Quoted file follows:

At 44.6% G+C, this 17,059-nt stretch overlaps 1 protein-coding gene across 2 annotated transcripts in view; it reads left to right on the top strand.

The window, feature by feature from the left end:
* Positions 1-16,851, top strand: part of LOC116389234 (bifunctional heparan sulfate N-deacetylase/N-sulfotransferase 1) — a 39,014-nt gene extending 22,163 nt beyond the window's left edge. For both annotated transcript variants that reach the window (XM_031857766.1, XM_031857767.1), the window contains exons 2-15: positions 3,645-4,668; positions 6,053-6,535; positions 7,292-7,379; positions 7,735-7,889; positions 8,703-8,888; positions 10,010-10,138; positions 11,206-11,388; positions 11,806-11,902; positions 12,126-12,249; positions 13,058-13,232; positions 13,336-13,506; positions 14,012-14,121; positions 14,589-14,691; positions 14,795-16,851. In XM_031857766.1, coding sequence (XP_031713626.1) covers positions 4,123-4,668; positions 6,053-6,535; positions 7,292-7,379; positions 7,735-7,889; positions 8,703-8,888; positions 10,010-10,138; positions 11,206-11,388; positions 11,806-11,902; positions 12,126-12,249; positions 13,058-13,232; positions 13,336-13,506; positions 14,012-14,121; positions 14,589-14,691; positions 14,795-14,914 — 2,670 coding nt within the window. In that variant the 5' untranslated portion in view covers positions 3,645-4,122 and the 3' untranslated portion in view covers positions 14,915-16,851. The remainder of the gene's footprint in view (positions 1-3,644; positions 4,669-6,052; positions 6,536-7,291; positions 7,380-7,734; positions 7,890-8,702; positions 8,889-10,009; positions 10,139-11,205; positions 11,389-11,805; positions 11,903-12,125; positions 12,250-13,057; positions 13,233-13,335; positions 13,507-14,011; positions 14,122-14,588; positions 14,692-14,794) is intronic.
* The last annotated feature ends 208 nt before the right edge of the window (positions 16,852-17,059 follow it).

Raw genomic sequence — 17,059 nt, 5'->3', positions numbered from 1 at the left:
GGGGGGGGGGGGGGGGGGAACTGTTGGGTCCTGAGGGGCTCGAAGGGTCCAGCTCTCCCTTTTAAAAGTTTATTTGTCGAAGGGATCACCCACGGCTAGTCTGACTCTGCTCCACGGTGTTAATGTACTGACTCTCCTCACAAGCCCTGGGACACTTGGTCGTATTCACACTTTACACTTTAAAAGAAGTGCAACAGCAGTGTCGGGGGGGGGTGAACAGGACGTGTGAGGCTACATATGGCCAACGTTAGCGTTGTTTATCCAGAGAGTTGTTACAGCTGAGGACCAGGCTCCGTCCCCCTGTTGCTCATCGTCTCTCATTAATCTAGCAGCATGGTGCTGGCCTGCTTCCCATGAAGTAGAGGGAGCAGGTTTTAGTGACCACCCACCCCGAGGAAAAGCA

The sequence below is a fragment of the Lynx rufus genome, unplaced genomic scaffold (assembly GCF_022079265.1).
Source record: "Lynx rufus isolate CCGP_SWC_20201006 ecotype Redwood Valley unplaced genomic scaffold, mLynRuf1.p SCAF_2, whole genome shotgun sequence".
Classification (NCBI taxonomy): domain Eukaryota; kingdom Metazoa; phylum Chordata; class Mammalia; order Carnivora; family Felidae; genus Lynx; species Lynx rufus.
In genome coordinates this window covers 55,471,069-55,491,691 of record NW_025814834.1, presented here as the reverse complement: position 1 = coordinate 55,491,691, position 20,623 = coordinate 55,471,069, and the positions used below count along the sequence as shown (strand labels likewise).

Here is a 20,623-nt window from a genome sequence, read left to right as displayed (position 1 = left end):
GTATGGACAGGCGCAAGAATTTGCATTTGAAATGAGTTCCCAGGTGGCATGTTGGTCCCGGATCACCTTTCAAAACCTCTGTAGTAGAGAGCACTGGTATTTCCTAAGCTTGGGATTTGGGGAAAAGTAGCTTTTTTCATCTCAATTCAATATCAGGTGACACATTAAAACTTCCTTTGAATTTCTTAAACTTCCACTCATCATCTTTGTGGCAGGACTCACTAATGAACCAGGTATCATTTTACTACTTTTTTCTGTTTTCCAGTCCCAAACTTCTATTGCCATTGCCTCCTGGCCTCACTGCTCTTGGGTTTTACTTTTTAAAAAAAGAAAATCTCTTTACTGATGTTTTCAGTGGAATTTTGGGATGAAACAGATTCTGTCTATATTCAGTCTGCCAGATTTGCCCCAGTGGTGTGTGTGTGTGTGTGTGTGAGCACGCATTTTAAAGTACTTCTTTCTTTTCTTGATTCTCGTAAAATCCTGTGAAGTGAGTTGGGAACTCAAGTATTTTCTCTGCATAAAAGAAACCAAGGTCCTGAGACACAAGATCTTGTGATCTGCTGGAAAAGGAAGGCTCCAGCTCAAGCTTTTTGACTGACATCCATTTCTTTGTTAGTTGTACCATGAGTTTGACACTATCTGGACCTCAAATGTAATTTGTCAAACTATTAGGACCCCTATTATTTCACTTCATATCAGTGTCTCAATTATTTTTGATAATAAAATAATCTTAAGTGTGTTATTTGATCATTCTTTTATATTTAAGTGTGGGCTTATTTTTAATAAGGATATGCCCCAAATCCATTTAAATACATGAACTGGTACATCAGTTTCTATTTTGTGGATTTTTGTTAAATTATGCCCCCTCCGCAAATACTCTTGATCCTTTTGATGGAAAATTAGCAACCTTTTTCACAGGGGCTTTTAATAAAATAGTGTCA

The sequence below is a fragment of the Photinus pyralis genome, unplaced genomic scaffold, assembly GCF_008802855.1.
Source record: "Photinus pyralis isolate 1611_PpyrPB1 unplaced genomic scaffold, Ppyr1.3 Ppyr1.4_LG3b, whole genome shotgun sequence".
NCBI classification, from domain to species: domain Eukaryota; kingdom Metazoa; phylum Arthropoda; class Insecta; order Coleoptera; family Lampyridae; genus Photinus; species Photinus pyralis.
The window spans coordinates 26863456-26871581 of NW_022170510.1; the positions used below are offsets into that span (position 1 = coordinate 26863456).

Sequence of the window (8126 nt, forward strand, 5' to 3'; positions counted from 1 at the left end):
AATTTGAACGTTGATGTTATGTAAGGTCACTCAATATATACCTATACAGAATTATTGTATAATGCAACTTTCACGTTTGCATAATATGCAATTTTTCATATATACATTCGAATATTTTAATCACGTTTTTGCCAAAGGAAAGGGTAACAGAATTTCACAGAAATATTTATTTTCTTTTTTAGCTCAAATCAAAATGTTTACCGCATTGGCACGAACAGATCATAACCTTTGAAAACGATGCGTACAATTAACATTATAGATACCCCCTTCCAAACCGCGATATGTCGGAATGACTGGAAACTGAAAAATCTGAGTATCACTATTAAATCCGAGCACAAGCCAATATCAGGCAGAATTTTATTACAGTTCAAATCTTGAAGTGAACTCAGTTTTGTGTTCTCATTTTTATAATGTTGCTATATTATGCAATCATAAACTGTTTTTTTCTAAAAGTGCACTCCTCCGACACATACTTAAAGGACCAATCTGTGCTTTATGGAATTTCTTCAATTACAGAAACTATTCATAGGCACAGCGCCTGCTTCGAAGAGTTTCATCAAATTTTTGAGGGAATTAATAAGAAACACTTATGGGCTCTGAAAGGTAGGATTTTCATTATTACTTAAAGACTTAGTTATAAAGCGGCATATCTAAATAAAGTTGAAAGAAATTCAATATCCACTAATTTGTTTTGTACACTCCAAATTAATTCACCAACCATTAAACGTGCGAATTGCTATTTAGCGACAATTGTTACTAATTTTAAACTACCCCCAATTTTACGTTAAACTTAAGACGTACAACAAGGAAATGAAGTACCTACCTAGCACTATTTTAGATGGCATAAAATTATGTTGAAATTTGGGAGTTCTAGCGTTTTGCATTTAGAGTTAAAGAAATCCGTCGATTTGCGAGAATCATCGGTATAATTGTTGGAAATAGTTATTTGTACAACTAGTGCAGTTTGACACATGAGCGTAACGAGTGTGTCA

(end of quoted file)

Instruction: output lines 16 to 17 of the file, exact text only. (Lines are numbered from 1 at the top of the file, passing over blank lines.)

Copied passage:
The window spans coordinates 26863456-26871581 of NW_022170510.1; the positions used below are offsets into that span (position 1 = coordinate 26863456).

Sequence of the window (8126 nt, forward strand, 5' to 3'; positions counted from 1 at the left end):